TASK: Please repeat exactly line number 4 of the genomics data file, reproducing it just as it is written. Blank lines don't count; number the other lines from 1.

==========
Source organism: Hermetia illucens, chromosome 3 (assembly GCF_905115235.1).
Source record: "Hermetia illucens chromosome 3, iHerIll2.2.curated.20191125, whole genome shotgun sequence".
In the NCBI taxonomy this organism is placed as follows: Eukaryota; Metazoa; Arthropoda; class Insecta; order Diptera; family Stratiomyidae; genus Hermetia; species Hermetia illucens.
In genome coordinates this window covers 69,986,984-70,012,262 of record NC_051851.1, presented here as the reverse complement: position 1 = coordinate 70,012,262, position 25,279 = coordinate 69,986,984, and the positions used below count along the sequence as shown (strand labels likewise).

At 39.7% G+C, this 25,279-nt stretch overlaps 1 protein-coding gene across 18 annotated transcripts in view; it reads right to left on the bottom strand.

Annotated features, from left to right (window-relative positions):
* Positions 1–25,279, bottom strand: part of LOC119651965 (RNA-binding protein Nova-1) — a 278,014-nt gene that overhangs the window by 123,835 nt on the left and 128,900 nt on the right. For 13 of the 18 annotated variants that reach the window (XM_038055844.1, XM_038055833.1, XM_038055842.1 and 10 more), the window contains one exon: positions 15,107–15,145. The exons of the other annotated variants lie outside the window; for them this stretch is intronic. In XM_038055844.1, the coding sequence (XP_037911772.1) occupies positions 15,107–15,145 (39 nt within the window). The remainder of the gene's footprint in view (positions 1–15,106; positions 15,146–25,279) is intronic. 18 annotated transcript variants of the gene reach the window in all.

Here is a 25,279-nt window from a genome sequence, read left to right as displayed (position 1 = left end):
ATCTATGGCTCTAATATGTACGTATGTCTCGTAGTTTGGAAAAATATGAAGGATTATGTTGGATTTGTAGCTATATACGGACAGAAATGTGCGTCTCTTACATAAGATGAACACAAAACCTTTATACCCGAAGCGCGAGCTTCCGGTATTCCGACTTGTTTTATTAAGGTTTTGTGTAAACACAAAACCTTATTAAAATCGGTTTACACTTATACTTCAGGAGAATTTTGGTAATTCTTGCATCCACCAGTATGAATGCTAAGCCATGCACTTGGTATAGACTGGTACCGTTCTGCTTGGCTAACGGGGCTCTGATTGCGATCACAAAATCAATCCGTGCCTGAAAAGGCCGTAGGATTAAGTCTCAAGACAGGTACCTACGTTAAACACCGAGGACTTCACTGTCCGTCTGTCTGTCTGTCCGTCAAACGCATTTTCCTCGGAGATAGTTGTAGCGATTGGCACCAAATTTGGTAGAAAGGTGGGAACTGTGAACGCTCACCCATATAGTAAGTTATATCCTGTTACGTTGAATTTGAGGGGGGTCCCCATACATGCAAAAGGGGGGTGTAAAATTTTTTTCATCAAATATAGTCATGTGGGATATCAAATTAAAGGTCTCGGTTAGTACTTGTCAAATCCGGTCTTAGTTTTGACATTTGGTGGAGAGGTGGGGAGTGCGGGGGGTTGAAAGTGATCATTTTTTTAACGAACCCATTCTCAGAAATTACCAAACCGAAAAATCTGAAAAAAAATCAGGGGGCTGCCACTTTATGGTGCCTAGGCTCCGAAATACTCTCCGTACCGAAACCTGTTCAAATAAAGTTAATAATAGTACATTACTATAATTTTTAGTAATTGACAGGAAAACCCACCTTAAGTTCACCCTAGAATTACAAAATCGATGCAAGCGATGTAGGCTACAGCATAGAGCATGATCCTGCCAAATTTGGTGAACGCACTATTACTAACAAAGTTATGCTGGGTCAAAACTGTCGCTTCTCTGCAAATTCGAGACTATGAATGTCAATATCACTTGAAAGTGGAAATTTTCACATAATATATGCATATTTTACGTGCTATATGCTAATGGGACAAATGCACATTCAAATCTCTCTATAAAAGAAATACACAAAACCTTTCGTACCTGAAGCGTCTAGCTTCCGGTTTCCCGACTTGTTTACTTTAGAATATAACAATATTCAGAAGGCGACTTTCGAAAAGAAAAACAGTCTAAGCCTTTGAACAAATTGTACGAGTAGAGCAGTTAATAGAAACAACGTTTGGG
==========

In genome coordinates this window covers 69,986,984-70,012,262 of record NC_051851.1, presented here as the reverse complement: position 1 = coordinate 70,012,262, position 25,279 = coordinate 69,986,984, and the positions used below count along the sequence as shown (strand labels likewise).